Feasibility of Community Pharmacists Identifying and Monitoring Pregnant Women with High Blood Pressure Treated With Medication.
Drs. Marra and Lynd, in collaboration with Drs. von Dadelszen and McGee, world leaders in the diagnosis and management of high blood pressure in pregnancy, are investigating the feasibility of using community-based pharmacists to identify and monitor pregnant women on treatments for high blood pressure.
High blood pressure is the most common medical condition in pregnancy and the outcomes and side effects of the medications used to treat it in pregnant women are poorly understood. Thus, there is an outstanding need for active surveillance among pregnant women using antihypertensives outside of the clinical trial setting
Community pharmacists are highly accessible health care practitioners - patients have direct contact with their community pharmacist five to eight times more frequently than they do with their family physician. This puts the pharmacist in an ideal position to be involved in the active surveillance of safety and effectiveness of prescription and nonprescription drug use in the real-world.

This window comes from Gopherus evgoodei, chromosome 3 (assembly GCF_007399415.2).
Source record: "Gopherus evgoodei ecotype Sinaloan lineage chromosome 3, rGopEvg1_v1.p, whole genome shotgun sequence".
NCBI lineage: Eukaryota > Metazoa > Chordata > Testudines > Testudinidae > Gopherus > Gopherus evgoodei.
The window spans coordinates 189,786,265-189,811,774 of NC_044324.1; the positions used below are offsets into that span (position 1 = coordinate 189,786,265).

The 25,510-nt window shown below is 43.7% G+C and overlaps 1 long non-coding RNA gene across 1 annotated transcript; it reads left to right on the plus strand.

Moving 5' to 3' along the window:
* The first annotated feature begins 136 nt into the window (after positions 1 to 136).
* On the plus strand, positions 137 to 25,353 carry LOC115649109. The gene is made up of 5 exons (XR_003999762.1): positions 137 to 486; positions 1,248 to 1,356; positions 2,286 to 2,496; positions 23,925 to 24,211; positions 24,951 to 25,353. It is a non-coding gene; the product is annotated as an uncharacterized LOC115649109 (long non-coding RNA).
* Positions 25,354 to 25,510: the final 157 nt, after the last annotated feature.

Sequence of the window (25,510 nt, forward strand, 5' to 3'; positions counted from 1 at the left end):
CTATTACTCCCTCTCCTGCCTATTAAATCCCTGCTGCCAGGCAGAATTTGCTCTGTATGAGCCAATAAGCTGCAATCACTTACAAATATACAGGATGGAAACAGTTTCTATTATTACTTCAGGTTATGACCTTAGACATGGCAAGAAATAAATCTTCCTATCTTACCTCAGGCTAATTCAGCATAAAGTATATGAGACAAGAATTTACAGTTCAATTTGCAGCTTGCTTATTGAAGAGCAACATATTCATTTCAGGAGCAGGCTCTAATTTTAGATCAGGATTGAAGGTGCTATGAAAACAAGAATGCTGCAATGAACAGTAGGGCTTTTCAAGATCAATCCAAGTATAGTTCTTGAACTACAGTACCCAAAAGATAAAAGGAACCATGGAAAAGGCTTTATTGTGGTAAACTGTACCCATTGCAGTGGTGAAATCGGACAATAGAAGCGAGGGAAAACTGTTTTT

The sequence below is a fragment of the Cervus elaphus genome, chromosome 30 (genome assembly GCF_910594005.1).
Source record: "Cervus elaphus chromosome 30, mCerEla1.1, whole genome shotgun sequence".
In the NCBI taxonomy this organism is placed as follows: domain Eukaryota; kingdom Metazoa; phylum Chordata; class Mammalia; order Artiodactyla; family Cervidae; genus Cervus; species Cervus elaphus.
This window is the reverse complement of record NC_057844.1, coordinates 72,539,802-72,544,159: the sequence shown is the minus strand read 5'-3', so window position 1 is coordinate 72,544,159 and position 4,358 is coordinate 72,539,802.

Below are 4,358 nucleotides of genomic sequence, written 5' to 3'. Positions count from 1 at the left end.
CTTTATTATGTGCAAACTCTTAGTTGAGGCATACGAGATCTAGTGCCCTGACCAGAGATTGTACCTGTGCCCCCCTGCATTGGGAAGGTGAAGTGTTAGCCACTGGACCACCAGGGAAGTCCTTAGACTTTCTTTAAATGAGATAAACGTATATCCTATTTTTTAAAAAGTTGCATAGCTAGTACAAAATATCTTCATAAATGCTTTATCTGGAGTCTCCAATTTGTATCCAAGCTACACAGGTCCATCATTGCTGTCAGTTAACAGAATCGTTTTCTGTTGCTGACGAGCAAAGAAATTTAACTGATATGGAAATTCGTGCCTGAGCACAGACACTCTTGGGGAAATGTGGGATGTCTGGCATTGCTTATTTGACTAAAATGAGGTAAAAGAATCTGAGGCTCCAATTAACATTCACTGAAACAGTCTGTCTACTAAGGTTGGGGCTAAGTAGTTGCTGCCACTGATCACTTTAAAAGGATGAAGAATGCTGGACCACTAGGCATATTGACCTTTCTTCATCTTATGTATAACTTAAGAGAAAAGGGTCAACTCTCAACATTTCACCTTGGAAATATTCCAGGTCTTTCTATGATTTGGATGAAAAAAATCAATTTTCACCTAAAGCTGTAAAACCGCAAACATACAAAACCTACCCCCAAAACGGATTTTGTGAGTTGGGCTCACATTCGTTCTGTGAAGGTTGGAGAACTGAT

CORE is increasingly involved in enhancing pharmaco-surveillance and is using an established network of community pharmacies in both urban and rural health regions of BC, to develop and evaluate innovative, multidisciplinary strategies to address shortcomings in medication management of chronic disease.
This study involves community pharmacists recruiting eligible pregnant women within their pharmacies either through posters located throughout the store or through the course of usual care. Pharmacists will then review the patients' medication histories and take their blood pressures. Those on anti-hypertensive medication or are hypertensive will be followed on a monthly basis and assessed for both outcomes and adverse events.
This model, which focuses on hypertension specifically, could be extended to monitor the safety and effectiveness of the treatments for other disorders in pregnant women in the future, enhancing this study's breadth and expected impact.